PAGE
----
Research at RHI
Translational Research Leads to Continual Improvement
Research at Rehabilitation Hospital of Indiana (RHI) covers important topics such as understanding immediate and long-term changes after injury; understanding and treating emotional and behavioral problems; best approaches for improving walking and overall mobility; methods for getting back to work; and ways to improve coping, social skills, and relationships. Be sure to check out current studies, interesting findings and outcomes, and how to participate in research!
Our Research Is:
- A collaboration between RHI and Indiana University School of Medicine, Department of Physical Medicine and Rehabilitation
- Conducted by world-renowned RHI clinicians and IU Faculty
- Driven by clinical needs and focused on important and meaningful issues that are critical to advancing rehabilitation care and patient outcomes
- Focused on traumatic brain injury (TBI), stroke, spinal cord injury, and transplant recovery
- A resource for continuing education opportunities offered through RHI
- Rapidly translated to clinical practice, meaning that clinicians quickly begin to incorporate approaches that are supported by research into how they care for patients at RHI
- Funded by seed grants through the RHI Foundation, State funding (Spinal Cord and Brain Injury Fund Research Grant Program), and federal agencies (e.g., NIDILRR, ACL, NIH, PCORI)
Translational Research at RHI
Our research is translational, meaning that we apply what we learn from our research to shape the rehabilitation services offered at RHI. Our research helps create new therapies, medical procedures, and diagnostics. Information learned from research studies is shared with the clinical team and often guides patient care at RHI. This means that the care received at RHI is supported by evidence. Additionally, the knowledge gained through research also helps us to address many critical questions that survivors and family members may have about their injury.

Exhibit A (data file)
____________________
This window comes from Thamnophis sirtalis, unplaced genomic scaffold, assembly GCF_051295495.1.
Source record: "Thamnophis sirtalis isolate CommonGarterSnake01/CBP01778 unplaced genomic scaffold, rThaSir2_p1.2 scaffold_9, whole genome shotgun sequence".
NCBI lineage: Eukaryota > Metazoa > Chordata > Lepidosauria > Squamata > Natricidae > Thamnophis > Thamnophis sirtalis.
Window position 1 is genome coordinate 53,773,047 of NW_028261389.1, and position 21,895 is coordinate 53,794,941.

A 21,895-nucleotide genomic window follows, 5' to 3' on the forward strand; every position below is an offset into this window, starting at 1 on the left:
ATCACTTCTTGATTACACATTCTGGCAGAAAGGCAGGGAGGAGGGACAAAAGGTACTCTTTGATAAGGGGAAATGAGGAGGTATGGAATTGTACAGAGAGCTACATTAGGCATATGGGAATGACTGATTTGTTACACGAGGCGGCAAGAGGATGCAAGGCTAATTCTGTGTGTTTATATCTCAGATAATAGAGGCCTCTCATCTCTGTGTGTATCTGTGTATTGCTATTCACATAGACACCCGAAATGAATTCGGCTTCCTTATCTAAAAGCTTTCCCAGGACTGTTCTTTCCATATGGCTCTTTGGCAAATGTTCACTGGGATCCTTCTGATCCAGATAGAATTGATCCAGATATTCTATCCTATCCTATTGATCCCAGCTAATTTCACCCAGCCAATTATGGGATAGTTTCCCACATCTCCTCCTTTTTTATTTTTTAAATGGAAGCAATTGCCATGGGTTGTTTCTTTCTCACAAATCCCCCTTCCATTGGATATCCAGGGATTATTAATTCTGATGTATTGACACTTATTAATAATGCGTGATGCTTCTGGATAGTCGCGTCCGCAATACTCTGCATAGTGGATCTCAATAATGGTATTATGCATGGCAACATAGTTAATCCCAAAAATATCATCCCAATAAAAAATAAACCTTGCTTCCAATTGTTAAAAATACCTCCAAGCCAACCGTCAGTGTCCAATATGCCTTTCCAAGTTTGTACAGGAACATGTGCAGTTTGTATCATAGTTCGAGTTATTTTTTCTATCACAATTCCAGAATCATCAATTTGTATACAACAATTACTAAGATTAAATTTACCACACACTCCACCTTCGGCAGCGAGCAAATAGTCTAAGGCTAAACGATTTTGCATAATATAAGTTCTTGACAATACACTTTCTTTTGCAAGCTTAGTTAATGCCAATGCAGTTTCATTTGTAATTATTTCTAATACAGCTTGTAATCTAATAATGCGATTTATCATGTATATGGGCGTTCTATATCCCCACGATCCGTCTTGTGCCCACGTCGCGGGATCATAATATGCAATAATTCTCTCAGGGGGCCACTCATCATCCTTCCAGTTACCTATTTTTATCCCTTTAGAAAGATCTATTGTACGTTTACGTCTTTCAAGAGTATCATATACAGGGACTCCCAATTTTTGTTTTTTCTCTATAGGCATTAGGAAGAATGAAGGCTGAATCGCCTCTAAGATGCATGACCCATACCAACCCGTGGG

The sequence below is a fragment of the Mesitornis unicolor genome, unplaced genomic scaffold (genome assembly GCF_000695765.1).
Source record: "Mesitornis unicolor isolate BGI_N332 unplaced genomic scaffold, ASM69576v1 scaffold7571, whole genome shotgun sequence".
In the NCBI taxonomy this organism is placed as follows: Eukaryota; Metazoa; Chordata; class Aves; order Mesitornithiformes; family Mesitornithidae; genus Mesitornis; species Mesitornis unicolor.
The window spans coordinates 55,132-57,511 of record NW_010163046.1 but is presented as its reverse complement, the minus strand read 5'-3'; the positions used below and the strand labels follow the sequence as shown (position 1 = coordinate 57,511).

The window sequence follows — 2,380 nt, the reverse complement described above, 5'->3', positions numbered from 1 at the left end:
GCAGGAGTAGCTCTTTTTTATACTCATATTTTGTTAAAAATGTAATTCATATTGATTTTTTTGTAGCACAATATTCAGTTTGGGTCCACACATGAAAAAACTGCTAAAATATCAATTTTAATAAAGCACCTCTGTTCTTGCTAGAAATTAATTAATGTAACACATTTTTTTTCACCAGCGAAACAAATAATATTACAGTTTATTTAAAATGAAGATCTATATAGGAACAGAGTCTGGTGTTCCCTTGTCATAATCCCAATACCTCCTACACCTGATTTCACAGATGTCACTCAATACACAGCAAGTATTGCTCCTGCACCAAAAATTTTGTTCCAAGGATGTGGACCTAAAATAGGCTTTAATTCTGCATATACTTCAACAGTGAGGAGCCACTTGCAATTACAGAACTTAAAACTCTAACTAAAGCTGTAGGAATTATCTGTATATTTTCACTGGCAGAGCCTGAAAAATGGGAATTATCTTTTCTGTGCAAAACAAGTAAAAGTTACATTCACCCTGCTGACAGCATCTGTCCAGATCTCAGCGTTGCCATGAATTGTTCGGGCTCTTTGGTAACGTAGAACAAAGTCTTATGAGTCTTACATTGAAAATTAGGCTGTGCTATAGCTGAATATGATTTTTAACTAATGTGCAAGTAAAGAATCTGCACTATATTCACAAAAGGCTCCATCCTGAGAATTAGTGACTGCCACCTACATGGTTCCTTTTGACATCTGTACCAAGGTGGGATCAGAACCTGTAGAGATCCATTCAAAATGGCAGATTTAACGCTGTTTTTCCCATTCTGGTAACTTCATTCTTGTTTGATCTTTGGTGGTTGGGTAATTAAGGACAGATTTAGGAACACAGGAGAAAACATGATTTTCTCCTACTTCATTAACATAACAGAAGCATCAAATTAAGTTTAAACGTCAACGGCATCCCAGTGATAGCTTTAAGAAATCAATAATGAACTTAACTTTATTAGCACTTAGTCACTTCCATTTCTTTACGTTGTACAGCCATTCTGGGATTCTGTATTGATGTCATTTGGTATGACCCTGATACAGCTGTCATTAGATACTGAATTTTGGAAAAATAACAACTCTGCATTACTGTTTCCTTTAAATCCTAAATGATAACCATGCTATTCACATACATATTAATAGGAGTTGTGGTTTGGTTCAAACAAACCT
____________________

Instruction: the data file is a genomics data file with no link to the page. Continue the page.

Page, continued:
An excellent example of RHI's original, evidence-based research that has been put into practice is the Brain Injury Coping Skills (BICS) Group. You can read more about how this innovative program has proven to be an effective intervention to reduce anger and impulsivity over time, here.
Conducting Research at RHI
Research Coordinator Becky Runkel oversees all research activities affiliated with RHI.
- Where to start?
- All research activities at or with RHI patients must be coordinated through the Research Department. Please contact Becky Runkel at (317) 329-2217.
- Who can do research at RHI?
- Research at or with RHI patients may be conducted by RHI employees or non-employees, internal and external.
- What is required?
- All persons conducting research must complete the proper paperwork and register the study with our research department prior to starting their study. Non-employees must complete additional paperwork to gain Research Privileges at RHI.
Programs Supported by Research Evidence
Some examples of evidence-based, innovative programs developed from RHI research:
- Brain Injury Coping Skills
- A group that teaches patients and their family members skills to cope better with changes after their brain injury
- Couples CARE
- A program designed to help improve the relationship quality and communication after brain injury
- Resource Facilitation
- A program providing resources to help people with brain injury successfully re-integrate back into the community, especially with returning to work
- Persistent Post-Concussive Symptoms Group
- Therapy to help with symptoms that linger after a concussion
- Cognitive rehabilitation (part of the Day Treatment Program)
- Upper-Extremity Task-Specific Training
- Love Your Brain Yoga
- LSVT (Lee Silverman Voice Treatment) exercise program for Parkinson’s Disease